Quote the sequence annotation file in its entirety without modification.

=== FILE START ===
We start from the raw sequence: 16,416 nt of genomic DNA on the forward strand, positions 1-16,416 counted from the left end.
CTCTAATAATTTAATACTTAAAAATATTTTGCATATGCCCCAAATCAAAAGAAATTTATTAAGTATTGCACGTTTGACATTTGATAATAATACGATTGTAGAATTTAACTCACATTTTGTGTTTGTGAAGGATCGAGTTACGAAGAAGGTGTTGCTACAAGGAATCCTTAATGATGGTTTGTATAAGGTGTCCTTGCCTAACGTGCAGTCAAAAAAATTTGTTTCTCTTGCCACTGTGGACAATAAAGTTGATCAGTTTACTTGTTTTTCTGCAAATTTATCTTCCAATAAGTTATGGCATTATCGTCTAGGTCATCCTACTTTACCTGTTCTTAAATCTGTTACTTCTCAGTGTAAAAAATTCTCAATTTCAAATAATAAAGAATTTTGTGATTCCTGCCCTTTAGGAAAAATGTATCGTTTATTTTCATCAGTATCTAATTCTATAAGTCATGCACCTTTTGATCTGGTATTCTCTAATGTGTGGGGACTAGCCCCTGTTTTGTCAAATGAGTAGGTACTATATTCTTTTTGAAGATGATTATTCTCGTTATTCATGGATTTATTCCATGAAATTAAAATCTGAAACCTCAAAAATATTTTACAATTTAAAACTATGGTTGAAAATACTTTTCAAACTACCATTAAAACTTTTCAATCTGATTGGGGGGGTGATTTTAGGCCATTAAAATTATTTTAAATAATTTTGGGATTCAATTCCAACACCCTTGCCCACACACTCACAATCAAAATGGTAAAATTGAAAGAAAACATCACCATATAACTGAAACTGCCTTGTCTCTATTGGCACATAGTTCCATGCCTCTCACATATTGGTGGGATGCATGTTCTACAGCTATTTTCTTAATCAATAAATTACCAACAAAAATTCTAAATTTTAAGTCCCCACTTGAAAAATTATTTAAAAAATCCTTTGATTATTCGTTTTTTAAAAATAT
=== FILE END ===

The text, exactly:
We start from the raw sequence: 16,416 nt of genomic DNA on the forward strand, positions 1-16,416 counted from the left end.
CTCTAATAATTTAATACTTAAAAATATTTTGCATATGCCCCAAATCAAAAGAAATTTATTAAGTATTGCACGTTTGACATTTGATAATAATACGATTGTAGAATTTAACTCACATTTTGTGTTTGTGAAGGATCGAGTTACGAAGAAGGTGTTGCTACAAGGAATCCTTAATGATGGTTTGTATAAGGTGTCCTTGCCTAACGTGCAGTCAAAAAAATTTGTTTCTCTTGCCACTGTGGACAATAAAGTTGATCAGTTTACTTGTTTTTCTGCAAATTTATCTTCCAATAAGTTATGGCATTATCGTCTAGGTCATCCTACTTTACCTGTTCTTAAATCTGTTACTTCTCAGTGTAAAAAATTCTCAATTTCAAATAATAAAGAATTTTGTGATTCCTGCCCTTTAGGAAAAATGTATCGTTTATTTTCATCAGTATCTAATTCTATAAGTCATGCACCTTTTGATCTGGTATTCTCTAATGTGTGGGGACTAGCCCCTGTTTTGTCAAATGAGTAGGTACTATATTCTTTTTGAAGATGATTATTCTCGTTATTCATGGATTTATTCCATGAAATTAAAATCTGAAACCTCAAAAATATTTTACAATTTAAAACTATGGTTGAAAATACTTTTCAAACTACCATTAAAACTTTTCAATCTGATTGGGGGGGTGATTTTAGGCCATTAAAATTATTTTAAATAATTTTGGGATTCAATTCCAACACCCTTGCCCACACACTCACAATCAAAATGGTAAAATTGAAAGAAAACATCACCATATAACTGAAACTGCCTTGTCTCTATTGGCACATAGTTCCATGCCTCTCACATATTGGTGGGATGCATGTTCTACAGCTATTTTCTTAATCAATAAATTACCAACAAAAATTCTAAATTTTAAGTCCCCACTTGAAAAATTATTTAAAAAATCCTTTGATTATTCGTTTTTTAAAAATAT